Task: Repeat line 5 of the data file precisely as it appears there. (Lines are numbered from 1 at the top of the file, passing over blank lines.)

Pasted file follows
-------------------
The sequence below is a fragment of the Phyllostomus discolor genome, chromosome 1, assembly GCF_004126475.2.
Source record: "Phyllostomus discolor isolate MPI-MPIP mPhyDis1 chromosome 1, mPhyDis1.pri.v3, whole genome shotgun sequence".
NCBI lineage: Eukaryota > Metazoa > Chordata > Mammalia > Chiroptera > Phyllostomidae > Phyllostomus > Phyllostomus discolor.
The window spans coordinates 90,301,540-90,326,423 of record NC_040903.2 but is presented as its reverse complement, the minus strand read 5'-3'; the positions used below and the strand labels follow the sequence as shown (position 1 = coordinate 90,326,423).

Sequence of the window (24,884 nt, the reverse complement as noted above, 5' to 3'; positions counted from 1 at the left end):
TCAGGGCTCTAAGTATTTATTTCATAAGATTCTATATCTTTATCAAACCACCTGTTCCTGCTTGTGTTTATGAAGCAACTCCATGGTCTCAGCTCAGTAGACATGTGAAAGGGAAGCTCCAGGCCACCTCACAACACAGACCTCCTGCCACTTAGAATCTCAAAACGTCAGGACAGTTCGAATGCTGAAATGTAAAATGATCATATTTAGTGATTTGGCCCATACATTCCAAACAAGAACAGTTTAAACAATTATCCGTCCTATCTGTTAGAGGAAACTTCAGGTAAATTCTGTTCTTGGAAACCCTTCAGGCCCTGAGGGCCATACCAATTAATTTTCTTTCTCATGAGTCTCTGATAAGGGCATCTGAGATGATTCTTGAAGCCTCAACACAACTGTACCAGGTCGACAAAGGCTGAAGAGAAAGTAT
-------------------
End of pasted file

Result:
Sequence of the window (24,884 nt, the reverse complement as noted above, 5' to 3'; positions counted from 1 at the left end):